In his 1988 book, A Brief History of Time, Professor Stephen Hawking famously asked: “What is it that breathes fire into the equations and makes a universe for them to describe? … Why does the universe go to all the bother of existing?”
Then, the professor speculated that a Creator God might provide the answer. Last week, in a new book serialised in The Times, Hawking declared God to be redundant because “the Universe can and will create itself from nothing”.
As a physicist and a Christian, I applaud Hawking’s change of position. Invoking God as the one who breathes fire into the Universe is to take the dangerous path of placing faith in the “God of the Gaps.” Faced with a link in a causal chain which we do not understand, we are tempted to declare “God did it!” and solve the problem… at least until science comes up with a better answer, and kicks away one apparent foundation of faith.
The beginning of the Universe represents a deeper problem than the usual “God of the Gaps” scenario, though. It represents the quest for the termination of a chain of explanations which would otherwise stretch on for infinity. Imagine a small child exploring the world and asking “… and why did that happen?” in response to every previous answer. What kind of reply would silence the child and provide an answer so satisfactory that no further why is possible, or necessary? Mediaeval philosophers declared the First Cause or Unmoved Mover to be “that which people call God”.
Hawking, together with many contemporary scientists, argues that the Universe itself is the kind of thing that needs no prior explanation – the ultimate free lunch. The explanation goes like this: Imagine you have no money – you can’t carry out any transactions. But suppose the bank gives you an interest free loan of £1,000,000. Your net worth is still zero – but there’s a lot of interesting things you can do with that million pounds. Further, the bank doesn’t need to have money in its coffers to give you the loan; it creates the capital by ‘quantitative easing’, so the bank’s net worth is also zero! In the same way, quantum physics says that nothing is identical to “something plus a debt”. Therefore from nothing (no universe), energy can be loaned to create a universe – and here we are! Perhaps the universe we are in is the only permissible debt under the rules; or perhaps it represents one of many debts which exist. No Creator is needed – for the same laws of mathematics create both the bank and the loan.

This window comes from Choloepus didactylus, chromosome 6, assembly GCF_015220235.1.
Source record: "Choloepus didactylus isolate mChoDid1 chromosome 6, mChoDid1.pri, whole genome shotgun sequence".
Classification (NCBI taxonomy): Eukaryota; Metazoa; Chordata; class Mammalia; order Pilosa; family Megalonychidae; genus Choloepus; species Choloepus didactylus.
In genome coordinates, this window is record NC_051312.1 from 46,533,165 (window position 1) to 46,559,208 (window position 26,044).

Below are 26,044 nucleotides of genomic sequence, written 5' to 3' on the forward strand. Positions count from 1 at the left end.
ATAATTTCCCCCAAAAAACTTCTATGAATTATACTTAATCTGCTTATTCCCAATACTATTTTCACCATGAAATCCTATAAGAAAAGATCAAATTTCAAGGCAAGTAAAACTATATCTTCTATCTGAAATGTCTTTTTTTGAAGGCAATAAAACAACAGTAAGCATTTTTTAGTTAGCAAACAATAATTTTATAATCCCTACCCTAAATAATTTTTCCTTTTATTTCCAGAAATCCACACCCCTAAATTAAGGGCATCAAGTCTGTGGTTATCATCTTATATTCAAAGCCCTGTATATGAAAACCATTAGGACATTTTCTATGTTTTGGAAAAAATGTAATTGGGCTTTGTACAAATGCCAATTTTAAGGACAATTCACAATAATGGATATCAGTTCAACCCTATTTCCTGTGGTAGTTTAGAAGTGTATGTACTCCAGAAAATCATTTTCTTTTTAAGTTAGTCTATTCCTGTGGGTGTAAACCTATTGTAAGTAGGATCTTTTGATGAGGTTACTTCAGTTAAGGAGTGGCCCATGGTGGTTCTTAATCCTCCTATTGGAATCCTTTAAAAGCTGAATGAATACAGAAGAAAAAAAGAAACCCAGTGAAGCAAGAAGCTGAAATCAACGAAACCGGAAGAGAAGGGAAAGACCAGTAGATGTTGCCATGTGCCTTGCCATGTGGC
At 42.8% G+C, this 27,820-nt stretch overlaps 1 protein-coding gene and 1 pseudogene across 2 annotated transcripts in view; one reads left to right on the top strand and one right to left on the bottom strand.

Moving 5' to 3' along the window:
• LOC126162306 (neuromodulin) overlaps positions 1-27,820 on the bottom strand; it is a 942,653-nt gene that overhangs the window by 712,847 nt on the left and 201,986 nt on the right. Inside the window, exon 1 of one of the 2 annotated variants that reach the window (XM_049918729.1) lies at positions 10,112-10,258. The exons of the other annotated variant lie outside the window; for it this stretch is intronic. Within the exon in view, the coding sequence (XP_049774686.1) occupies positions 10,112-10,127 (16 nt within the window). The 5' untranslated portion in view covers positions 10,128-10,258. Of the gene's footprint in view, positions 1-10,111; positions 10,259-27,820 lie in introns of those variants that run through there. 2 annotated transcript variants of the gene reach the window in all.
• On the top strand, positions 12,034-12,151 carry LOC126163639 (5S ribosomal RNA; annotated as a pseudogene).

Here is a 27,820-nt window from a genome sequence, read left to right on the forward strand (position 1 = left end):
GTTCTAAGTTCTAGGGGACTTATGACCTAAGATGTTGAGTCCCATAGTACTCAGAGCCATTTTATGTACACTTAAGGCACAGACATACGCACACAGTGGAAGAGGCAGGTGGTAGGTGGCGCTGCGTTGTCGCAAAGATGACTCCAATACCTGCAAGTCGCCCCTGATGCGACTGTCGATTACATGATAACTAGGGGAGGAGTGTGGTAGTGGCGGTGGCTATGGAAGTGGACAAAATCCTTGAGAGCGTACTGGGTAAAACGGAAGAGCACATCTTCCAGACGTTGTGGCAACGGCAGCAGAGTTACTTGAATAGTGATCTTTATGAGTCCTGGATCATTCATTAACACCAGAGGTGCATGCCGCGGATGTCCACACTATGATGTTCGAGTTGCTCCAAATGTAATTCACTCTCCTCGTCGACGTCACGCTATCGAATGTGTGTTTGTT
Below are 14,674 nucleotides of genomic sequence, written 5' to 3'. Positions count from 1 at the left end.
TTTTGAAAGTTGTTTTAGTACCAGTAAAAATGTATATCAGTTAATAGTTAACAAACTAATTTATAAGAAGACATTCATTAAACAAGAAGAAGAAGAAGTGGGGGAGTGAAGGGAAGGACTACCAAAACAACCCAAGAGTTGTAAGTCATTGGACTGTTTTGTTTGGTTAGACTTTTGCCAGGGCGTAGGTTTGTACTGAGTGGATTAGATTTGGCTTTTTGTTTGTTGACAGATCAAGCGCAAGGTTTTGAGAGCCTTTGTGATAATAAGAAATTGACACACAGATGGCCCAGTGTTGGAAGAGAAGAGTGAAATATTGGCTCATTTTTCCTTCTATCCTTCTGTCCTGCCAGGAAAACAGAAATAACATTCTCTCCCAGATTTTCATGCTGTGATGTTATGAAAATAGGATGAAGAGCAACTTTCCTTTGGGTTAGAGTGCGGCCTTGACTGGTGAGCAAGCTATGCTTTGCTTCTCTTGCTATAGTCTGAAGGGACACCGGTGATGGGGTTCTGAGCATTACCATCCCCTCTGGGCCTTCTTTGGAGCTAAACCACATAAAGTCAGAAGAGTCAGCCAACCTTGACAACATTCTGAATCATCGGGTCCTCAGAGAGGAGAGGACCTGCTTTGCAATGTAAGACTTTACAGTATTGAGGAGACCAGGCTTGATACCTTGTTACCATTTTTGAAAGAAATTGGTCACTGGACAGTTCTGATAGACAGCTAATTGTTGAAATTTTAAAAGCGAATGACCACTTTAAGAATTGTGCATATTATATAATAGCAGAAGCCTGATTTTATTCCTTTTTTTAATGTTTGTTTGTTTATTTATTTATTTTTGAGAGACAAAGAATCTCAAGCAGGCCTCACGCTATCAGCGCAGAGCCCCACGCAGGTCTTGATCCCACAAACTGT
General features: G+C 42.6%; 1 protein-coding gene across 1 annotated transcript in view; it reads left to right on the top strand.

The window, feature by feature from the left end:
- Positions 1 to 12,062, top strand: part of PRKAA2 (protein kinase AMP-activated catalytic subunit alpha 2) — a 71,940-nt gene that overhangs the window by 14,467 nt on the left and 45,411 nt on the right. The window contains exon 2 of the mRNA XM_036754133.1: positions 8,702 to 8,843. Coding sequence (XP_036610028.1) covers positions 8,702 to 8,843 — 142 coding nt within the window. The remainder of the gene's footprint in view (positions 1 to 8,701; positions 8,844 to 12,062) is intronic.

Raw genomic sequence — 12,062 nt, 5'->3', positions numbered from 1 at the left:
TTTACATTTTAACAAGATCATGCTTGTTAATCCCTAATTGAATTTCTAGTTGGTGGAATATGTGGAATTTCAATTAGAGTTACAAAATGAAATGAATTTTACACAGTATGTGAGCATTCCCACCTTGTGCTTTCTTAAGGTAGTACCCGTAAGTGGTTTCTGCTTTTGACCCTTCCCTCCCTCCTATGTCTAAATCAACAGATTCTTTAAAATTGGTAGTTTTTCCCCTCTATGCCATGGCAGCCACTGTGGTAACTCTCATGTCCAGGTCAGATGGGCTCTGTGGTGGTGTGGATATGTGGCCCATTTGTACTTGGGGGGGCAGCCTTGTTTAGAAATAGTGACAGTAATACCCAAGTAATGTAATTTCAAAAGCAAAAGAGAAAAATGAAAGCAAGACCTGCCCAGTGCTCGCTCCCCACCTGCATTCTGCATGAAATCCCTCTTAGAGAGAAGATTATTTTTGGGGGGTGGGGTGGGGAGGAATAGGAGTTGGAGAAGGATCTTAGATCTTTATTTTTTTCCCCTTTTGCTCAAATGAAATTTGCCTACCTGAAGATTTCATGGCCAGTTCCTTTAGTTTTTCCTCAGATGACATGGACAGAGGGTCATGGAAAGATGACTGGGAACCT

But… I am a Roman Catholic, and each Sunday at Mass I recite the words, “I believe in One God, the Father Almighty, Creator of Heaven and Earth.” How can I declare that with integrity?
My faith is in Jesus Christ, who came to show the world, in the fullest way possible, the God he called Father. After decades of reflection, a disciple of Jesus wrote the opening verses of the Gospel according to John: “In the beginning was the Word, and the Word was with God, and the Word was God… all things were made through him, and without him was not anything made that was made.” Therefore, I believe that in these words Jesus is saying, through his disciple, “My Father and I were intimately involved in the beginning of all things.” I don’t need to know the details of how God did it, and I am not invoking God as a necessary explanation of why the universe exists. I am simply trusting in the Bible’s statement that God was involved.
Further, Jesus also said “I am the Truth.” In some profound way, the God revealed by Jesus is all truth, all love and all beauty. If the mathematical laws which govern the universe are intrinsically true, and are themselves sufficient to summon a universe into being, the fire is already present in the equations. God does not need to breathe on the equations. Rather, the fiery equations themselves are one small manifestation of that ultimate Truth, which people of faith call God.
This blog article was written by Revd Gareth Leyshon, who is a Roman Catholic priest, an Associate Chaplain to the University of Glamorgan, and who holds a Ph.D. in astrophysics for studies on dust in distant galaxies.